As noted by the contributor, approximately 50% of cases are either uni- or bilaterally cryptorchid. Despite being fertile, unilateral cryptorchid males are generally removed from the breeding pool. However, hetero- and homozygous female carriers, in addition to the remaining 50% of homozygous males with normal descended testicles are fertile.10


A 2018 study10 investigating the prevalence of the AMHR2 mutation in miniature schnauzers found 1.9% of 216 randomized samples were homozygous for the AMHR2 mutation, while 27.3% (n=59) were heterozygous. However, it is worth noting all the DNA samples used in this study were obtained from a single regional laboratory and may therefore reflect prevalence in a single geographic region rather than amongst the breed as a whole.10


PMDS is associated with significant morbidities, including increased risk of testicular tumors in cryptorchid males, as well as pyometra, both of which are demonstrated in this case. Additional pathologic conditions associated with PMDS include hydrometra, urinary tract infections, and prostatitis. Responsible breeding programs are therefore desirable in regard to the prevention of whelping additional puppies affected by PMDS. However, implementation of this concept would be a challenge given 100% of female and heterozygous males and approximately 50% of homozygous males are phenotypically normal. Therefore, development of a commercially available test for the AMHR2 mutation may be beneficial for the future of this breed.10



1.     Agnew DW, MacLachlan NJ. Tumors of the genital system. In: Meuten DJ, ed. Tumors in Domestic Animals, 5th ed. Ames, IA: John Wiley & Sons, Inc.; 2017:706-711.

2.     Liao AT, Chu PY, Yeh LS, et al. A 12-Year Retrospective Study of Canine Testicular Tumors. J Vet Med Sci 2009 Jul; 71(7):919-23.

3.     Meyers-Wallen VN. Genetics of Sexual Differentiation in Dogs and Cats. J Repr and Fert. 1993 Feb; 47:441-52.

4.     Nogueira DM, Armada JLA, Penedo DM, Tannouz VGS, Meyers-Wallen VN. Persistent Mullerian duct Syndrome in a Brazilian miniature schnauzer dog. An Acad Bras Cienc. 2019;91(2):e20180752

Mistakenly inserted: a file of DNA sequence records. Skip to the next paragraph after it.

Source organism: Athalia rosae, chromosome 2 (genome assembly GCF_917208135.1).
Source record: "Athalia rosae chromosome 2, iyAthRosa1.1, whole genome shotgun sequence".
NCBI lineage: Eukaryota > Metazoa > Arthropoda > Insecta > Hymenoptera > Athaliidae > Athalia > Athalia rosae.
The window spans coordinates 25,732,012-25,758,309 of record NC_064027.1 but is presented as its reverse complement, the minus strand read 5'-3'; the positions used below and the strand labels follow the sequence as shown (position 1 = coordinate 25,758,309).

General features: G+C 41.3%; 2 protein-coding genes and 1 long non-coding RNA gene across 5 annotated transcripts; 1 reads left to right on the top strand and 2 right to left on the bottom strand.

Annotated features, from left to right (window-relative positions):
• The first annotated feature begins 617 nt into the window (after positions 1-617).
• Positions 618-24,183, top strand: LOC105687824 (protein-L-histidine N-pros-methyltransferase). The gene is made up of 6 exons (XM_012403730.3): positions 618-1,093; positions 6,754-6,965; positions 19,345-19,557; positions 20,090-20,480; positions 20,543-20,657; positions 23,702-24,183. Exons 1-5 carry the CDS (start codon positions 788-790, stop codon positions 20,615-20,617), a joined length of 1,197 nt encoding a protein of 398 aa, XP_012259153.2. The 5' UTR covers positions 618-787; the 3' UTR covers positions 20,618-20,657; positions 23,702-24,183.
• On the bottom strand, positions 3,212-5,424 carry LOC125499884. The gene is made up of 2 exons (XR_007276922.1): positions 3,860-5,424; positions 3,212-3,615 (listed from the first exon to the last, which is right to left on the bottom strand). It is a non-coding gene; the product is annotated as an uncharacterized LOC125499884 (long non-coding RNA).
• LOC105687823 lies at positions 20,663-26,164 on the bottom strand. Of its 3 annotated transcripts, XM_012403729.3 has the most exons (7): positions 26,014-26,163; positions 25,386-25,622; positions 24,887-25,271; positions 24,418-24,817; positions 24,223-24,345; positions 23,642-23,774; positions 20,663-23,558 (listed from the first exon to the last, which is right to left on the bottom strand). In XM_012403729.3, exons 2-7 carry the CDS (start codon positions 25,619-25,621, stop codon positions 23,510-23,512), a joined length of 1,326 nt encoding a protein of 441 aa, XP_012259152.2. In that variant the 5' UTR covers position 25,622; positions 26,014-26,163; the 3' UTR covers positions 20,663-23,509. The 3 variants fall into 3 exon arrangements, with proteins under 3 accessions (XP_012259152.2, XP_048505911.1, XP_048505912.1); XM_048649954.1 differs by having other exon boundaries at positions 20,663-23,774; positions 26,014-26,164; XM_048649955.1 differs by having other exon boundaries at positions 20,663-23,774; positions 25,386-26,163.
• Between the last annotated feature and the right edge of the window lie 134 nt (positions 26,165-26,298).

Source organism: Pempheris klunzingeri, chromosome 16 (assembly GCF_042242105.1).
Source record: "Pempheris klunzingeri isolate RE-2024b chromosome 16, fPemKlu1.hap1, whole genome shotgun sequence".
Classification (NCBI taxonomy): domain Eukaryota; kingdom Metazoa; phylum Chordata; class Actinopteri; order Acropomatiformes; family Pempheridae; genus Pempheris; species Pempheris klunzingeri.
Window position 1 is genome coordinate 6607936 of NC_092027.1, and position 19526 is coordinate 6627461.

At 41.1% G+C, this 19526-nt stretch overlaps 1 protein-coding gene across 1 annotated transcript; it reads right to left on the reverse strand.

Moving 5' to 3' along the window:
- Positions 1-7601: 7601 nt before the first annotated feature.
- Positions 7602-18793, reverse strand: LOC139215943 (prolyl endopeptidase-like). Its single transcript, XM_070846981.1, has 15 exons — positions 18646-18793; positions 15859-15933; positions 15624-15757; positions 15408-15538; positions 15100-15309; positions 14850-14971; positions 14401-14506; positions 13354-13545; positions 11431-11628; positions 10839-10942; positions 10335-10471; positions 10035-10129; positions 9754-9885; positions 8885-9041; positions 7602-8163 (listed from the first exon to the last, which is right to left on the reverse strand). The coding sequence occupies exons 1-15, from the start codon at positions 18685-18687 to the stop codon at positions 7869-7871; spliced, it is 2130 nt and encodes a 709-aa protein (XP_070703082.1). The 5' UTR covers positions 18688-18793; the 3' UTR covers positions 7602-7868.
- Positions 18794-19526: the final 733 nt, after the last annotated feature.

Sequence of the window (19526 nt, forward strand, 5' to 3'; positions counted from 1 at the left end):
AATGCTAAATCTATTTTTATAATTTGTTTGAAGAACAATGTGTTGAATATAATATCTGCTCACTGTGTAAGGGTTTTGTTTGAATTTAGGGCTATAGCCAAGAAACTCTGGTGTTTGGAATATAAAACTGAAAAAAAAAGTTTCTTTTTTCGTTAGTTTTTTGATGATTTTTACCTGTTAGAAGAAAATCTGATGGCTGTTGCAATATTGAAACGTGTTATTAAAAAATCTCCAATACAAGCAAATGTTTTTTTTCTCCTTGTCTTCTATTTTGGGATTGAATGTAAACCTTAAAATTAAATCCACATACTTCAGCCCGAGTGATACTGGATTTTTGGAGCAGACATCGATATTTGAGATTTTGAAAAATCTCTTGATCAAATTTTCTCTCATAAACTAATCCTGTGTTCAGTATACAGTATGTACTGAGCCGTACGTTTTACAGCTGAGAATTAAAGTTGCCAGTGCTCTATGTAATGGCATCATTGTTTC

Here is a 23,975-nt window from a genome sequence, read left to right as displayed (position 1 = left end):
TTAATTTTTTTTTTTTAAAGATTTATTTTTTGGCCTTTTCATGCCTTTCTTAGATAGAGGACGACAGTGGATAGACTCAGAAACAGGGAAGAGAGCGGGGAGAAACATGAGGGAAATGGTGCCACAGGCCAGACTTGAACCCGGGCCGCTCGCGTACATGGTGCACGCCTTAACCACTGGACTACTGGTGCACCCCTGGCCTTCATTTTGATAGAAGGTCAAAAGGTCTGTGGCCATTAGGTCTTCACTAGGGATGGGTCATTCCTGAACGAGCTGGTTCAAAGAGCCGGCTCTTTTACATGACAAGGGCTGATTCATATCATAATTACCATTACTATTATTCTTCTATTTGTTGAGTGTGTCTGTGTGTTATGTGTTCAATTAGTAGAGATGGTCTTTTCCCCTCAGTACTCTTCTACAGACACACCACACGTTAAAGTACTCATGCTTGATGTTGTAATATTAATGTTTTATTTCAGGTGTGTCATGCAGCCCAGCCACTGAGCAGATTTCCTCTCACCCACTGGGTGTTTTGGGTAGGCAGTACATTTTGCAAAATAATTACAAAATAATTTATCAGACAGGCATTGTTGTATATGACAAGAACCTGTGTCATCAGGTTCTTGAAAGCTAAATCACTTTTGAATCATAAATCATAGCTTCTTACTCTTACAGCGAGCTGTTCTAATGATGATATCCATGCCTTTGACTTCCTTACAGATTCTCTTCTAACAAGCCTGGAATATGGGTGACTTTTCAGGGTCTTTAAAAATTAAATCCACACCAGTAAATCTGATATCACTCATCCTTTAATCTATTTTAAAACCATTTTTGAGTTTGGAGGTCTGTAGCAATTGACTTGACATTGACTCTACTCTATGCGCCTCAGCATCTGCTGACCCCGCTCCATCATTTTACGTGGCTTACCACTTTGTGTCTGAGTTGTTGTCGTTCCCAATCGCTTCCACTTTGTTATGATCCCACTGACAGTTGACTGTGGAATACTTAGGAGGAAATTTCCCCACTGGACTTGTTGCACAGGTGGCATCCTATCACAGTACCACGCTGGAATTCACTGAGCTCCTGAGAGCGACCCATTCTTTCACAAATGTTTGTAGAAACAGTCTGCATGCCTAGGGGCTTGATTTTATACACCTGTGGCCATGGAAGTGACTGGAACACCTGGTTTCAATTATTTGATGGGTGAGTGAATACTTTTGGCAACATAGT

5.     Park EJ, Lee SH, Jo YK, et al. Coincidence of Persistent Mullerian Duct Syndrome and Testicular Tumors in Dogs. BMC Veterinary Research 2017; 13:156.

6.     Post K and Kilborn S. Canine Sertoli Cell Tumor: A Medical Records Search and Literature Review. Can Vet J 1987 Jul; 28(7):427-431.

7.     Pujar S, Meyers-Wallen VN. A Molecular Diagnostic Test for Persistent Mullerian Duct Syndrome in Miniature Schnauzer Dogs. Sex Dev 2009; 3:326-328.

8.     Ren X, Wu D, Gong C. Persistent Müllerian duct syndrome: A case report and review. Exp Ther Med. 2017;14(6):5779-5784.

9.     Silva P, Uscategui RA, Gatto IR, et al. Evidence of Persistent Mullerian Duct Syndrome in a Yorkshire Terrier. Rev Colomb Cience Pecu 2018; 31(4):315-319.

10.  Smit MM, Ekenstedt KJ, Minor KM, Lim CK, Leegwater P, Furrow E. Prevalence of the AMHR2 mutation in Miniature Schnauzers and genetic investigation of a Belgian Malinois with persistent Müllerian duct syndrome. Reprod Domest Anim. 2018;53(2):371-376.

11.  Stimmelmayr R, Ferrer T, Rotstein DS. Persistent Mü̈llerian duct syndrome in a beluga whale Delphinapterus leucas. Dis Aquat Organ. 2019;136(3):273-278.


Click the slide to view.

04-1. Gonad and adjacent tissue, dog.

04-2. Testis, dog.

04-3. Testis, dog.

04-4. Uterus masculinus, dog.

04-5. Uterus masculinus, dog.